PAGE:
Excerpt from The Seed Collectors by Scarlett Thomas, plus links to reviews, author biography & more

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The Seed Collectors

by Scarlett Thomas

The Seed Collectors by Scarlett Thomas X
The Seed Collectors by Scarlett Thomas
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  • First Published:
    May 2016, 396 pages
    Apr 2017, 396 pages

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Book Reviewed by:
Sharry Wright
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The Seed Collectors

Somewhere in the grounds of Namaste House, a pop star is loose. Not Paul McCartney, who evidently couldn't make it. It's only Skye Turner, nowhere near as famous as Paul McCartney of course but currently a respectable number 7 on the Top 40 compiled from iTunes and Spotify figures (but not YouTube, where she has yet to make her mark). She is not just loose but lost and alone in the white garden, which is not yet white. She has been to the house thousands of times but has never made it beyond the orangery and into the grounds. And now Oleander is gone. About half an hour ago Skye Turner saw a copper sculpture of a horse that she would like to buy. It was standing in the middle of something called the 'wildflower meadow', although there are no wildflowers yet. Would such a thing be for sale? You don't know unless you ask. But now she can't find it again. At first the sculpture horrified her: it was half horse, half skeleton. But now she would like to buy it. She would like to buy it, but she can't find it. And now Oleander is gone.

Who was Skye Turner crying for, at the funeral this morning? Was she crying for Oleander, who was old and had not been in much pain and in any case not only believed in reincarnation but did not want to be reincarnated, which is a win-win, really? Or was she crying for herself, for what she had lost? There's Fleur, of course, Fleur remains, but . . . Skye Turner sighs. Oleander was a mystical recording studio, and all the tapes that Skye Turner made there are now lost. Burned. Erased.

She walks through an old wooden door and finds herself in a small walled garden. In the centre of the garden is a stone plinth with another copper sculpture on it: a toad. Facing the sculpture is a moss-covered bench with a robin on it. The robin stops digging around in the moss and starts watching her. The dried remains of last year's poppies – even Skye Turner can recognise a poppy – are scattered around like faded decorations from a long-ago party. And there are green shoots everywhere. Things are growing, despite the cold. There is a faint smell of chamomile. She turns again and is no longer lost: there is Fleur's cottage, looking like something from a book, with its big, sleepy-eye windows and huge, sad door. Ivy beards it all over like a green man's face. And there's Charlie Gardener, the great-nephew, hovering. He is thin, angular, slightly wizard-like. A young, dark magician who might see her and chase her through the tangled forest where she would fall and . . . Skye Turner moves away, back towards the white garden, followed by the robin, who is singing something that sounds like, but can't be . . .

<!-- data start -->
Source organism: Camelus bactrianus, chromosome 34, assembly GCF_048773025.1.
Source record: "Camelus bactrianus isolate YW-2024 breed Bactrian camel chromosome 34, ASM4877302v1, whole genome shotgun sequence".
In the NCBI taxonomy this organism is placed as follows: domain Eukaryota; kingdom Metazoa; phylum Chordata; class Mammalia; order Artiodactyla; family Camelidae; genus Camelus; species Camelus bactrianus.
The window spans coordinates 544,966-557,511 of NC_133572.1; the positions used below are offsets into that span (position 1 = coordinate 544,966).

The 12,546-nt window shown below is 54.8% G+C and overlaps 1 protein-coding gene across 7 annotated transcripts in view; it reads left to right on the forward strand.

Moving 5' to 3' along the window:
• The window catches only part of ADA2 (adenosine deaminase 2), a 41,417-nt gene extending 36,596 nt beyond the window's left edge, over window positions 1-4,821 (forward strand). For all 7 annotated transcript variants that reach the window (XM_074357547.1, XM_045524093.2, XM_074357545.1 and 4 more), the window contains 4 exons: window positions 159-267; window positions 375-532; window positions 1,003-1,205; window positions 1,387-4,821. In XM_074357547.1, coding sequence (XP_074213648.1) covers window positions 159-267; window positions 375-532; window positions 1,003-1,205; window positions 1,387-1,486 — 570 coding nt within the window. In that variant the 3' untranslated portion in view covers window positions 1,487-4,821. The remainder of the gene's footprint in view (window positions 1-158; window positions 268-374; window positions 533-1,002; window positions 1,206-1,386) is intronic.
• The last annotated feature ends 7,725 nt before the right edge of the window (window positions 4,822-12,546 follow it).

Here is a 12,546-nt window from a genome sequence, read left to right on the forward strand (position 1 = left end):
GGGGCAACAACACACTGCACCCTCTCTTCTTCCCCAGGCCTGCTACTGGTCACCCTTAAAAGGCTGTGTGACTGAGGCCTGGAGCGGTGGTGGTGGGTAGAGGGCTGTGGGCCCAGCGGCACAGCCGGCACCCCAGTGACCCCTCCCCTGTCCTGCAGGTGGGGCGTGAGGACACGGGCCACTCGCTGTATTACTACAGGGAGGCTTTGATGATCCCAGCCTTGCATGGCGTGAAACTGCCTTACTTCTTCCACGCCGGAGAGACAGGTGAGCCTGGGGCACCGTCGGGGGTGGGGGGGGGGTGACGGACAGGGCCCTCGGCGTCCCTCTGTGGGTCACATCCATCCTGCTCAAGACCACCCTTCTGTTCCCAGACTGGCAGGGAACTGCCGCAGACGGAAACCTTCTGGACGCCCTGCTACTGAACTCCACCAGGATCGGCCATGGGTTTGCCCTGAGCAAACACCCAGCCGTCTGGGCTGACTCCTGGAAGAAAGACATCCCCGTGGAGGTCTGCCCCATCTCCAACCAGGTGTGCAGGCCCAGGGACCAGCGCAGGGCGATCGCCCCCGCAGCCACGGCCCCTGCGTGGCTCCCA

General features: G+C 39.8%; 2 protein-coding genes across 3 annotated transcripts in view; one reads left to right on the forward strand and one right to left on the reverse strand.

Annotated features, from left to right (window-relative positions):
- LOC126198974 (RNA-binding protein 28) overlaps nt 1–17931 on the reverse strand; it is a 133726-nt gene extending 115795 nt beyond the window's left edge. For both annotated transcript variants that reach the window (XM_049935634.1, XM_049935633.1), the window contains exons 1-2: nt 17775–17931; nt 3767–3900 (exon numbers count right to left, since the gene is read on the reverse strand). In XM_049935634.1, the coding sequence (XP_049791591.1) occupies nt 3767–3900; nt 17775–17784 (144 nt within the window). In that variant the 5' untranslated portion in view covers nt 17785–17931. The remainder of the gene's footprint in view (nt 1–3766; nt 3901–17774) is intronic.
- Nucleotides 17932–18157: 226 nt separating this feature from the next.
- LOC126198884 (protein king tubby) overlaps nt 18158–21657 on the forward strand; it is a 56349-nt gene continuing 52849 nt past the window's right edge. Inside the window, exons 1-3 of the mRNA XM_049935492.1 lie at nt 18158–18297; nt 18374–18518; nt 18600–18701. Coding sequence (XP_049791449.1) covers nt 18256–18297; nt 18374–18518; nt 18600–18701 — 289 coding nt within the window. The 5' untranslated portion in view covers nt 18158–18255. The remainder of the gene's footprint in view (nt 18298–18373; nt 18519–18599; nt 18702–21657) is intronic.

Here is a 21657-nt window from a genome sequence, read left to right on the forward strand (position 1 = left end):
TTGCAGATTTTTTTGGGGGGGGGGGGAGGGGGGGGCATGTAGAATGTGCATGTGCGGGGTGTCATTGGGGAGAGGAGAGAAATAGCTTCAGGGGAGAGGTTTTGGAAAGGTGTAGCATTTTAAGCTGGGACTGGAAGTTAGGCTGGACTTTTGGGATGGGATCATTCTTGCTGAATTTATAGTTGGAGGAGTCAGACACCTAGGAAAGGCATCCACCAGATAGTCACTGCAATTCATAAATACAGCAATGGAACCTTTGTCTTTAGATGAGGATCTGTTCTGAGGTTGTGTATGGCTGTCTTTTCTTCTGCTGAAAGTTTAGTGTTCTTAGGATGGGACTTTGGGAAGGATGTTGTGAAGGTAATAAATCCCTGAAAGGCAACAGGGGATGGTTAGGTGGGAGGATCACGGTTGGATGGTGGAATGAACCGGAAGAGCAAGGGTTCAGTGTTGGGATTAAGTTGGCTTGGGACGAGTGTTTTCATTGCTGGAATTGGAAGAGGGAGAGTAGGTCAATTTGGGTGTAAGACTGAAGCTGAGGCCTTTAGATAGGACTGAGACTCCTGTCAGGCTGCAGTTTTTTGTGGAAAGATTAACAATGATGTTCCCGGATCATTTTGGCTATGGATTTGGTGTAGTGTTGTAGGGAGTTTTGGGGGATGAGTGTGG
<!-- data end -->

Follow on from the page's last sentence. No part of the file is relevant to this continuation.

How exactly does a pop star come to be in the garden of a house on the very edge of England, in a slow, small medieval town that, long ago, was a busy port before the sea curled up like an old woman with no lover and became a tiny, shallow river with little boats and moorhens and samphire growing on its banks? You can take a helicopter, which is what the Beatles did all those years ago. You can land at the small airport a couple of miles away. But the more normal route is two trains and a taxi. It takes forever. On a map Sandwich looks close to London. It is in Kent, for goodness sake, a county that bleeds into London, is right next to it. But it takes Skye almost as long to get here as it takes to get to her parents' place in Devon, which is almost five counties from London, the way the train goes. From here to her parents' place in Devon it's roughly seven hours. And then there's Greg somewhere in the middle.

And now Oleander is gone.

Skye Turner walks on, through the small forest and around to a larger path lined with trees. From here she can see Namaste House: big, red, old; perhaps slightly wiser than the sad cottage next door? The large white door with the crescent-moon steps leading up to it. The orangery to the right. All the flowerbeds and kitchen gardens and greenhouses and the old brass sundial. There are flowers everywhere in this part of the garden. Skye Turner can't name most of them, but in the summer they are delicate purple things and fragile red things and trembling blue things and things that climb up without checking what the way down might be. Clinging to the side of the house is a plant that could be clematis, with large buds. And inside, she knows, through the white door, there will be the faint smell of chlorine from the indoor pool and the hum of the generator – or whatever the hell it is – that runs the sauna and steam rooms. The pale ceramic jugs of lemon water everywhere: alkaline, purifying. Curries for lunch. Wholemeal cakes. And then through the library and up some stairs and there she always was. Oleander, wearing something ridiculous – a robe covered with stars and planets once and a silver shell suit another time – with a sweet, deep warmth that was like something you'd drink if you were really ill, and of course Skye Turner was really ill when she first came here and . . .

Excerpted from The Seed Collectors by Scarlett Thomas. Copyright © 2016 by Scarlett Thomas. Excerpted by permission of Soft Skull Press. All rights reserved. No part of this excerpt may be reproduced or reprinted without permission in writing from the publisher.

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